The USB microphone marketplace is packed with great options, but I can easily recommend Microphone X to someone who wants to grab a knob or two and dial in a desired effect, committing on the spot to it. There are many times when this is the best approach, at least creatively, capturing the moment with an immediate take on a sound source. Using the Microphone X, it can be clean or thickly enriched with enhanced bottom, emphasized crucial upper midrange, and/or a fixed vocal range-friendly compression ratio. At $199 street, it’s a useful, flexible tool, and perhaps the only large USB mic you would need.


Nessie is certainly one of the most visually striking USB microphones on the market, yet its aesthetics aren’t without functional purpose. Designed as a desktop cardioid condenser microphone with incorporated stand and a variety of useful physical features, Nessie is at home with both the singer/songwriter and on the school principal’s desk; as such, it serves well as one’s “only USB microphone.”

Key features include a proprietary 0.55in. capsule with maximum SPL handling of 110dB and incorporated zero-latency headphone amplifier with 1/8in.TRS jack, providing the user a 15Hz- 22kHz frequency range in monitoring/playback. Nessie’s base incorporates a large headphone volume pot that is backlit when connected via USB to its host CPU. Other tactile features include a well-placed instant mute button, handy “serpentine adjustable head” (thus the Loch Ness moniker) with built-in pop filter, and a three-mode recording switch; the latter offers music, voice, and flat EQ tonalities.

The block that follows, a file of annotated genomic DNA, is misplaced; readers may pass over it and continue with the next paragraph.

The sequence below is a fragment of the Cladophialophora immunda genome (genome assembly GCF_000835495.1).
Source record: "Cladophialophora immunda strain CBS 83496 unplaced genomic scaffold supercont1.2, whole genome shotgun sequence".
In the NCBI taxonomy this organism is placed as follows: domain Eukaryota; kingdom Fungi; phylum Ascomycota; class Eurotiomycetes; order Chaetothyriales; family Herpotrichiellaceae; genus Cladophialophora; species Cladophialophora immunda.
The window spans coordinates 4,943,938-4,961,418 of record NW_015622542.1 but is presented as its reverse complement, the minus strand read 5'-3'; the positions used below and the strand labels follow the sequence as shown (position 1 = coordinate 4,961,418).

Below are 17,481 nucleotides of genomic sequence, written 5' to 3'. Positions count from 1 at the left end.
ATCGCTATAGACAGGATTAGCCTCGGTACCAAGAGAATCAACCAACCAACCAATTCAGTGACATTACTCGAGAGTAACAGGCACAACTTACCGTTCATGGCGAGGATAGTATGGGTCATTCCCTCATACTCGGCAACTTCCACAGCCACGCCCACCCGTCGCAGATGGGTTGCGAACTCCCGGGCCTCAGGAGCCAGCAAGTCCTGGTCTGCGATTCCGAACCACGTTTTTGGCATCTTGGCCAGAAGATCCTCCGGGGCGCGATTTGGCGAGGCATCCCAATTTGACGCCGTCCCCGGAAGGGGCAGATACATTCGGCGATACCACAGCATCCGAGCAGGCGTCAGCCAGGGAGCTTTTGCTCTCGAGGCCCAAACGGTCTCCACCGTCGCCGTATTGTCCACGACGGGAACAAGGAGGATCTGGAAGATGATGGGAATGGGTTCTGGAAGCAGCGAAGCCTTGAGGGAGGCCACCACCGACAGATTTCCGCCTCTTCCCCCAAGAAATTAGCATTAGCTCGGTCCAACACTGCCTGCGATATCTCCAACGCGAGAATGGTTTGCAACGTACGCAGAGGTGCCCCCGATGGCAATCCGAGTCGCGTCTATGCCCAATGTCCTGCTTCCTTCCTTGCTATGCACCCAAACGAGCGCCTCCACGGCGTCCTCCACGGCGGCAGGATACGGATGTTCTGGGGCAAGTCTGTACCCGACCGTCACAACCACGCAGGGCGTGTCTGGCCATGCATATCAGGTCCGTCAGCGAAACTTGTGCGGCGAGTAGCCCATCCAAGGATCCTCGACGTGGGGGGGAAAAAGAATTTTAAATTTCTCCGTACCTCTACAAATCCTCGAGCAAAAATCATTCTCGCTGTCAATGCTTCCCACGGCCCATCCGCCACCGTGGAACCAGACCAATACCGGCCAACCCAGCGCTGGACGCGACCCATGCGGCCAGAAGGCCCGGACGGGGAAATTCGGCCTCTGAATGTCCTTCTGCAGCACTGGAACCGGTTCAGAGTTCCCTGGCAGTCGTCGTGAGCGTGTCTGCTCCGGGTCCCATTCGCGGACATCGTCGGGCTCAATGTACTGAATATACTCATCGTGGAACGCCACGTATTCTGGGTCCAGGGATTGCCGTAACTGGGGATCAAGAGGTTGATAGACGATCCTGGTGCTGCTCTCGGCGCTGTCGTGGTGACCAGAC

Most importantly, Nessie’s built-in adaptive processing is described by Blue to produce “expertly finished sound, without need for additional mixing or editing” thanks to its automatic EQ, de-esser and level control while recording. This is a particularly attractive feature for institutional use, where the end-users are likely not audio engineers, and where they may, for example, simply desire to record podcasts, phone tree announcements, etc., with “finished” results.

In use, I found Nessie an overall flattering microphone to most sound sources. It captures spoken word and sung vocals particularly well, and its adjustable head makes for perhaps the best desktop USB microphone setup I’ve used. From a visual standpoint, it looks great on a desk, and particularly great in modern, sleek offices and environments. Blue’s knack for creating artistically-styled transducers are particularly appealing in this desktop USB mic form.